Further, at a time that a number of adjunct unions are winning various forms of job security for part timers -- multi-year contracts after an initial probationary period -- the CUNY contract didn't make headway in this area. James Hoff, an adjunct at CUNY's Hunter College and City College campuses, said that "job security is the most important issue, and the fact that other unions are getting it is very disheartening. The leadership said they would make it a priority and not to have any movement on it was devastating."
The faculty union's leaders say that they tried to do more for adjuncts, but that the CUNY administration (which declined to comment for this article) stood in the way. That argument doesn't convince Hoff. "The union says that they are up against an absolutely intransigent administration, but that's not a sufficient reason to settle. Settling is the wrong thing to do."
Many experts on academic labor didn't want to comment on the record for this article, with some saying that the CUNY situation is a fight in which they didn't want to offend either side. But privately, they noted that it's very hard for any contract to be universally popular, given that negotiating teams can't get everything they want (especially if a state's economy starts to tank just as negotiations are wrapping up). And the CUNY faculty union had to negotiate at a time when the CUNY administration has been enjoying considerable success in attracting top faculty members (to tenure-track and tenured positions) and in a city with no shortage of people looking for academic jobs and willing to work part-time. Further complicating matters, some full timers want more of a focus on their salaries and benefits -- and don't hesitate to tell union leaders that.
One long-time CUNY observer, who described himself as sympathetic to the adjuncts' cause, said that they were criticizing the union for the wrong reasons. The problem wasn't lack of commitment to adjuncts, but the lack of a plan, he said. Looking at the economic and political realities of the state and city over the last year, he said, no union could have done much better for part timers. But this person said that the union leaders "repeatedly overpromised" to adjuncts what would be possible this year. While part of the politics of contract negotiating is getting the membership motivated and excited, this person said, promising so much more than can be delivered invites the sort of backlash now taking place, and discourages trust in the union leaders.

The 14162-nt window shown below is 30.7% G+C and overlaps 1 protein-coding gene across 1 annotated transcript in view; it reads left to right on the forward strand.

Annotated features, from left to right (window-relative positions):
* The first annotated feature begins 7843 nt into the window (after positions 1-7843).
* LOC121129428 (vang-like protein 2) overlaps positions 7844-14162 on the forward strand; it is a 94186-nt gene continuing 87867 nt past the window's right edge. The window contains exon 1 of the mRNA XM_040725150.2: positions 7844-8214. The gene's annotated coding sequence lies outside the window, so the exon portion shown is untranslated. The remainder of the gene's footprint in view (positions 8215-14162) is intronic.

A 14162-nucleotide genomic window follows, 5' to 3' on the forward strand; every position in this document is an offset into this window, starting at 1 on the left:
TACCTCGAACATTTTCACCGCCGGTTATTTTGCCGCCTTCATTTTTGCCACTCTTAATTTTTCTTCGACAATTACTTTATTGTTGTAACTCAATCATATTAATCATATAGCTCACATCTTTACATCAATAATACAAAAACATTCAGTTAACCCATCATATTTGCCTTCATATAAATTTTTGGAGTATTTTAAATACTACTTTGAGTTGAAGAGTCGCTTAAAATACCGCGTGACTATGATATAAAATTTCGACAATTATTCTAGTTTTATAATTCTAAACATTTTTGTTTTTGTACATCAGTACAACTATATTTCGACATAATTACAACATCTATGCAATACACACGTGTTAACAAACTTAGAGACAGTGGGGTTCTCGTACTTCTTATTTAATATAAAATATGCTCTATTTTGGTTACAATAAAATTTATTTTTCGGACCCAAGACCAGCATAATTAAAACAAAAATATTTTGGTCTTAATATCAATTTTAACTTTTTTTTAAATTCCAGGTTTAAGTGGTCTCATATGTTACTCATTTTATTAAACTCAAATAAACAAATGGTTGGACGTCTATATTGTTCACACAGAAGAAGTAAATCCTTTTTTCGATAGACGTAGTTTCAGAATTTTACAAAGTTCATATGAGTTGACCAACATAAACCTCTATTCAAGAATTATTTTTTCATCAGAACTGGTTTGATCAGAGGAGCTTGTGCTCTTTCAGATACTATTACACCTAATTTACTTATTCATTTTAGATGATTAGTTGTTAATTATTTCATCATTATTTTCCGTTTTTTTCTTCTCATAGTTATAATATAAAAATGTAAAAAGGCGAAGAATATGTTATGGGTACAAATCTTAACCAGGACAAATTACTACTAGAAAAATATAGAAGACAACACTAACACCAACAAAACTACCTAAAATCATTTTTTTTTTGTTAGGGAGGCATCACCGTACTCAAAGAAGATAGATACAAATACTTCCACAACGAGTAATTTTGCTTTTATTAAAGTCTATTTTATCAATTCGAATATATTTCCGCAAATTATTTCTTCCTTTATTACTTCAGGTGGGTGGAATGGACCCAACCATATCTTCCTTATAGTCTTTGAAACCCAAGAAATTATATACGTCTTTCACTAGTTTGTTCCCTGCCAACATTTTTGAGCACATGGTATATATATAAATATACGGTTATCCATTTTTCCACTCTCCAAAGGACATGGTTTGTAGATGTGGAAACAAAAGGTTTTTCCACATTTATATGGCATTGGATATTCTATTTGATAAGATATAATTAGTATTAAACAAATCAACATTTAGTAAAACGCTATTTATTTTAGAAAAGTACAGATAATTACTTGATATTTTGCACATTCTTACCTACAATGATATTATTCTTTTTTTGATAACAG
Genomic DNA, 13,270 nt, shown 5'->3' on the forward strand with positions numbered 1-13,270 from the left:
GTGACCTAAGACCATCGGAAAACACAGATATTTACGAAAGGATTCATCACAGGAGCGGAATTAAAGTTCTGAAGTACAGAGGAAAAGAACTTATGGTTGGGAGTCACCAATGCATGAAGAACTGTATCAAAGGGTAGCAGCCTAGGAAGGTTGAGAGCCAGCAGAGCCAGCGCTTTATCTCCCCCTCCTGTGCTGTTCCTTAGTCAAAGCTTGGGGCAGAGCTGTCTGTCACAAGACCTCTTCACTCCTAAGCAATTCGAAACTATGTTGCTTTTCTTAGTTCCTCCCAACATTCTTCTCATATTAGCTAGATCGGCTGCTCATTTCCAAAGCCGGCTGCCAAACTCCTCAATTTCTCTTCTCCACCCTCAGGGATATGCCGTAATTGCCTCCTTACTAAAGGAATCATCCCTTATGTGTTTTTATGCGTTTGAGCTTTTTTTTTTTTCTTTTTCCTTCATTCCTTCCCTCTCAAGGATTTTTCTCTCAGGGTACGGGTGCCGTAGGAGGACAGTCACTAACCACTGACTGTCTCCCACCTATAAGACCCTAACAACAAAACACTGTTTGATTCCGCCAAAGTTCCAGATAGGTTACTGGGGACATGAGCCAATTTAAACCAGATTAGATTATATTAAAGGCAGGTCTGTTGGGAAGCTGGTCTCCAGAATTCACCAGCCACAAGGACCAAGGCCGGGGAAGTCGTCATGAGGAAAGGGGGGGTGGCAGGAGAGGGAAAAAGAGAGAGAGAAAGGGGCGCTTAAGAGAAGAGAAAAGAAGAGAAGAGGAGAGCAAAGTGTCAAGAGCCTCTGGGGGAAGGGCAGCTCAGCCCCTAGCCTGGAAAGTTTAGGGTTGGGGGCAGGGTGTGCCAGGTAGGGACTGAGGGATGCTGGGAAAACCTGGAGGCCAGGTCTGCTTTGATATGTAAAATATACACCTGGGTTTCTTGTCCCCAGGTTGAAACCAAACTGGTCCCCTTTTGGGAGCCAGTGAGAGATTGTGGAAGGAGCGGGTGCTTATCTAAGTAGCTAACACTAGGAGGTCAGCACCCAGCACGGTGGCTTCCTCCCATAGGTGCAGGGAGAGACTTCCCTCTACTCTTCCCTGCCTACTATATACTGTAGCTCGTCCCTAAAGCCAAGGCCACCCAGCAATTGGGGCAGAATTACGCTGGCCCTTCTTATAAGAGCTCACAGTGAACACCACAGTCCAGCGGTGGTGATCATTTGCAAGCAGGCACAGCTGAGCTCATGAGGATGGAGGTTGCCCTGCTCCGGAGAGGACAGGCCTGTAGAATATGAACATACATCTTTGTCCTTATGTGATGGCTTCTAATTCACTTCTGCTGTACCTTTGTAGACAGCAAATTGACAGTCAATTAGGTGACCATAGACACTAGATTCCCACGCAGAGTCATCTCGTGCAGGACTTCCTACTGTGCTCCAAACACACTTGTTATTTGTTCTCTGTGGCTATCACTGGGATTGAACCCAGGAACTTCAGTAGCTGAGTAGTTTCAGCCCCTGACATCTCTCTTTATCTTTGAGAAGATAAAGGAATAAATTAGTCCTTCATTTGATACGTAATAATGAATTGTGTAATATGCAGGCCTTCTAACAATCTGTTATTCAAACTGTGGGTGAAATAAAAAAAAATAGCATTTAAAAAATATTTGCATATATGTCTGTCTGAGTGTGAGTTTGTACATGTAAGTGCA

Sigmund Shen can see a range of perspectives. He's now on the tenure track at LaGuardia Community College and he's a member of the union's Delegate Assembly. But he previously worked at CUNY as an adjunct at Brooklyn College and York College. He said that the current union leadership is much more focused on adjunct issues than previous leaders were and he applauds that.
"I do understand that some of the adjuncts are concerned that it doesn't go far enough," he said. But they are wrong to blame the union when funds are limited by the lack of sufficient support from the state and city, he said. He said that raising these issues will help the union negotiate a better contract in the future, but that rejecting the current contract is unrealistic.
Union leaders acknowledged that there is "real disappointment" among many adjuncts and that this disappointment is vocal. Marcia Newfield, who is the union vice president for part-time issues and who is one of the adjuncts who served on the negotiating committee, said that "right now we are having a problem. The people who want us to vote No, they are not the majority, but they are vocal." She added that they are "dominating the discussions" being held on campuses about the contract, although she predicted that the contract would win approval.
Newfield noted that adjuncts gained 100 "conversion slots" -- full-time positions that will be made available to long-serving part timers. While such conversion slots -- especially with the requirement that current adjuncts get hired -- have been much sought by many adjunct activists, many have questioned whether these are enough to make a difference. (There are some 8,000 adjuncts at CUNY.) Newfield also noted that more money is being added for professional development for adjuncts and that for adjuncts at the highest pay levels (those who have worked more than 12 years), a special bonus increase will be higher than the bonus to be received by those full-time faculty members at the highest pay levels.